For the uninitiated, what actually is an exfoliator?
Tom: “Exfoliation is when you physically or chemically remove dead skin from the surface of the face using a scrub. These scrubs are referred to as exfoliators.”
What are the benefits of using one?
Tom: “Exfoliating speeds up your skin’s process of rejuvenation. It can also help remove accumulated pollutants and toxins. Using an exfoliator will help to remove dry or dull skin, increase blood circulation, and brighten your skin’s appearance.”
Lisa: “Regular exfoliation is a fundamental part of a healthy skincare routine, as it promotes healthy skin cell turnover, resulting in smoother skin and a more even complexion.”
How do you use an exfoliator?
Tom: “When using a scrub, it’s important to be gentle on your face. Exfoliate for about 30 seconds, then rinse off with lukewarm water. Never use hot water. Avoid exfoliating if your skin has cuts, open wounds or is sunburnt.”
Lisa: “Different exfoliators have different instructions – always read the label before application. Broadly speaking, you would apply the exfoliator to the entire face and neck using damp hands, massaging it into the skin in small circular motions, then wash off using lukewarm water.”
And how often should you exfoliate?
Lisa: “Do it two or three times a week for optimal effect.”
Is that in the morning or evening?
Tom: “Whichever fits best into your schedule – it’s completely up to you. My personal preference is in the morning before I shave, which leaves me with bright, fresh skin for the rest of the day.”
Lisa: “It’s down to individual preference, though there is some merit in using an exfoliator in the evening because when we sleep our bodies go into repair mode, which enhances the process.”
And always pre-shave not post-shave?
Tom: “Yes – the skin is way too sensitive after you shave. And you’ll get a better shave by exfoliating before.”
Lisa: “Exfoliating pre-shave will help to prepare the skin and lift any ingrown hairs.”
Do you need to wash and cleanse your face beforehand?
Tom: “There’s no hard and fast rule to whether you should scrub or cleanse first. So long as you’re doing both regularly, the order you do it in is not that important.”
Lisa: “I'd probably advise starting with a cleanse. Cleansing not only removes the daily dirt and grime we come into contact with, but also bad bacteria which can cause inflammatory responses that lead to problematic skin conditions.”
Anything to look out for on ingredients lists?
Tom: “Look out for alpha-hydroxy acids (AHAs) such as glycolic, lactic, tartaric and citric acids. These break apart the bonds that keep dull and dead skin cells on the skin’s surface, so they’ll help get rid of dead particles. Also check for beta-hydroxy acids (BHAs) such as beta hydroxyl and salicylic acid, which are better for acne-prone skin.”
Lisa: “Rice particles are a brilliant exfoliator. They’re scientifically proven to gently remove dead skin cells and excess sebum using a micro dermo abrasive action. Because of their extremely small particle size, they vacuum up sweat and remove micro-organisms from the skin. If an exfoliator has them on its ingredients list, it’s a good one to go for.”
Any to avoid?
Tom: “I’d suggest avoiding oils like petroleum and mineral oil-derived products, as well as parabens and alcohols, as these can damage the skin or cause irritation.”
Lisa: “Avoid using physically harsh exfoliators as these can also strip the skin of its natural oils.”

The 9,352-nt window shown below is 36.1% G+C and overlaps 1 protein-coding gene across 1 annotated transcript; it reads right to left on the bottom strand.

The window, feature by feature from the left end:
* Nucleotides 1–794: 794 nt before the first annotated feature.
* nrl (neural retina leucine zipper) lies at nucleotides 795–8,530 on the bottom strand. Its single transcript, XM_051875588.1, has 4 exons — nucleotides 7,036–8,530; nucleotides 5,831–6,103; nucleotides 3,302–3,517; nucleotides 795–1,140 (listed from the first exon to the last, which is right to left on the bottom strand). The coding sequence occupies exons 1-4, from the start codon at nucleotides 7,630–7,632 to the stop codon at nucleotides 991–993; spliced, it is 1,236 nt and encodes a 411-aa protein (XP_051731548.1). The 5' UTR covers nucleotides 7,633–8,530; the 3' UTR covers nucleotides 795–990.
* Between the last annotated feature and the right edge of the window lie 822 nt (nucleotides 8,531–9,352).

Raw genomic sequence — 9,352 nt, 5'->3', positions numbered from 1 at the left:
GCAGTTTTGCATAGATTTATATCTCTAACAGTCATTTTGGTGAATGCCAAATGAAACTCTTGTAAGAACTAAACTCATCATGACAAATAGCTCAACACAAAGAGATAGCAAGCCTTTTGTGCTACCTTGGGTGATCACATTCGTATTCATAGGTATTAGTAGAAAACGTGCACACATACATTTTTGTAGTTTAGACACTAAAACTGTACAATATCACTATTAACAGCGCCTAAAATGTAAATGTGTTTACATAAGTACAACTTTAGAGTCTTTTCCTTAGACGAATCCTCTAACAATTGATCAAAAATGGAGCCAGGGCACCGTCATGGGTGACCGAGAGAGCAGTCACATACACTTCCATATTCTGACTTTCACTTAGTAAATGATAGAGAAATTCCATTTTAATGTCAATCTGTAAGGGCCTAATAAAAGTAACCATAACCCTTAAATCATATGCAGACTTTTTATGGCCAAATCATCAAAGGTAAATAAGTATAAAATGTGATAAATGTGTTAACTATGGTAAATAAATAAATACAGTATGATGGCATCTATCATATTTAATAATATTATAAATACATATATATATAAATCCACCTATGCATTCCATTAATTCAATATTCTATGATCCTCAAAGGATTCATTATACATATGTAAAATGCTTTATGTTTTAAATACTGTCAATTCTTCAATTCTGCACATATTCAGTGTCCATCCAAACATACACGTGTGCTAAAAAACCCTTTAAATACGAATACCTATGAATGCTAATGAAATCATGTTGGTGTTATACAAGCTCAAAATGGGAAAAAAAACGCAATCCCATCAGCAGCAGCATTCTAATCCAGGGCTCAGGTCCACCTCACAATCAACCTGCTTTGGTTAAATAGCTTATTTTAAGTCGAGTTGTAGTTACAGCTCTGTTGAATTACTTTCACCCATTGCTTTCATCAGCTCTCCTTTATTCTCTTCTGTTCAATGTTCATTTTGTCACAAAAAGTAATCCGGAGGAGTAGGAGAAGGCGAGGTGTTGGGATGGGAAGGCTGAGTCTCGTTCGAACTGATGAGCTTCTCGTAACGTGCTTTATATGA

Should you exfoliate if you have a beard?
Tom: “Absolutely. You can use a scrub beneath the beard if it’s not too long or use a natural-fibre nail brush to gently exfoliate under the beard. Just make sure you rinse any product out very well. A beard oil after exfoliating can help condition the hair.
Lisa: “Beard growth, in particular, can cause problems with in-grown hairs and irritation. Exfoliation will help prevent these kinds of concerns while also conditioning beard hair.”
What if you have sensitive skin?
Tom: “Keep away from a scrub/physical exfoliant and turn to a more gentle form of enzymatic acid. These sometimes come in oil form. Ingredients like gluconolactone offer similar exfoliating benefits, but work more slowly and are more tolerable to sensitive skin types. As a bonus, they’re a humectant so they pull water into the skin.”
Lisa: “It’s worth avoiding the harsh abrasive physical action of pumice-type exfoliators. Micro-scrub formulations are much more gentle, but just as effective. This is normally listed on the front of the bottle or in the ingredients list.”
Can exfoliators dry out your skin?
Tom: “The very nature of the process does lend itself to drying the skin out but, as long as you remember to moisturise afterwards, you’ll be just fine.”
Any advice for exfoliating if you have oily or acne-prone skin?
Tom: “You may be tempted to exfoliate and cleanse your face more often to try and get rid of the oil building up, but this will actually dry out the skin, triggering more oil production as it tries to repair itself. Try using a non-abrasive face cleanser – as opposed to a heavy exfoliator – a few times a day. And use a fresh face cloth every time to avoid bacteria being spread around. My top tip is to use a kitchen towel to blot the skin dry.”
Lisa: “Ingredients wise, look for non-harsh micro-scrub formulas and BHAs. These penetrate deeper into the skin than AHAs and are very effective in sebum (oil) control.”
Do you need any other tools?
Tom: “Not necessarily, but there are some on the market that can help. I opt for the Alpha FIT by Clarisonic, which is designed specifically to clean men’s skin. It uses a frequency that produces over 300 movements per second, helping to remove impurities from pores and prepares the skin for a closer shave.”
For more info, visit LisaFranklin.London and TheNed.com